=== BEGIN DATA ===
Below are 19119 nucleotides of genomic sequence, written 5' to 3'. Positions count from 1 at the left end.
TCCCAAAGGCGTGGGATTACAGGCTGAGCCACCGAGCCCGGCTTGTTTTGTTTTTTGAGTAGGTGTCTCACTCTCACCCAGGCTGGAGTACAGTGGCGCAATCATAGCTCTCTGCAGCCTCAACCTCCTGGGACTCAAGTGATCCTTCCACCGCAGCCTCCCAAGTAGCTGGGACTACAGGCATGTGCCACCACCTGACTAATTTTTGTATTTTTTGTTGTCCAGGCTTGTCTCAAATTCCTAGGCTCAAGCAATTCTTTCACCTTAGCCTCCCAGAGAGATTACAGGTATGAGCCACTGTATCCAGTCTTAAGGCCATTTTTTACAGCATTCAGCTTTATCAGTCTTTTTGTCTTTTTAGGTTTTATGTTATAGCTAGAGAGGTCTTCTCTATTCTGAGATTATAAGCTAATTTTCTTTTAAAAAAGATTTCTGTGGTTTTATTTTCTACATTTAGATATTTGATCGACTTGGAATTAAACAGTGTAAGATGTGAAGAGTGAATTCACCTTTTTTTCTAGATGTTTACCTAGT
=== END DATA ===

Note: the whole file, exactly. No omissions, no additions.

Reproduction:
Below are 19119 nucleotides of genomic sequence, written 5' to 3'. Positions count from 1 at the left end.
TCCCAAAGGCGTGGGATTACAGGCTGAGCCACCGAGCCCGGCTTGTTTTGTTTTTTGAGTAGGTGTCTCACTCTCACCCAGGCTGGAGTACAGTGGCGCAATCATAGCTCTCTGCAGCCTCAACCTCCTGGGACTCAAGTGATCCTTCCACCGCAGCCTCCCAAGTAGCTGGGACTACAGGCATGTGCCACCACCTGACTAATTTTTGTATTTTTTGTTGTCCAGGCTTGTCTCAAATTCCTAGGCTCAAGCAATTCTTTCACCTTAGCCTCCCAGAGAGATTACAGGTATGAGCCACTGTATCCAGTCTTAAGGCCATTTTTTACAGCATTCAGCTTTATCAGTCTTTTTGTCTTTTTAGGTTTTATGTTATAGCTAGAGAGGTCTTCTCTATTCTGAGATTATAAGCTAATTTTCTTTTAAAAAAGATTTCTGTGGTTTTATTTTCTACATTTAGATATTTGATCGACTTGGAATTAAACAGTGTAAGATGTGAAGAGTGAATTCACCTTTTTTTCTAGATGTTTACCTAGT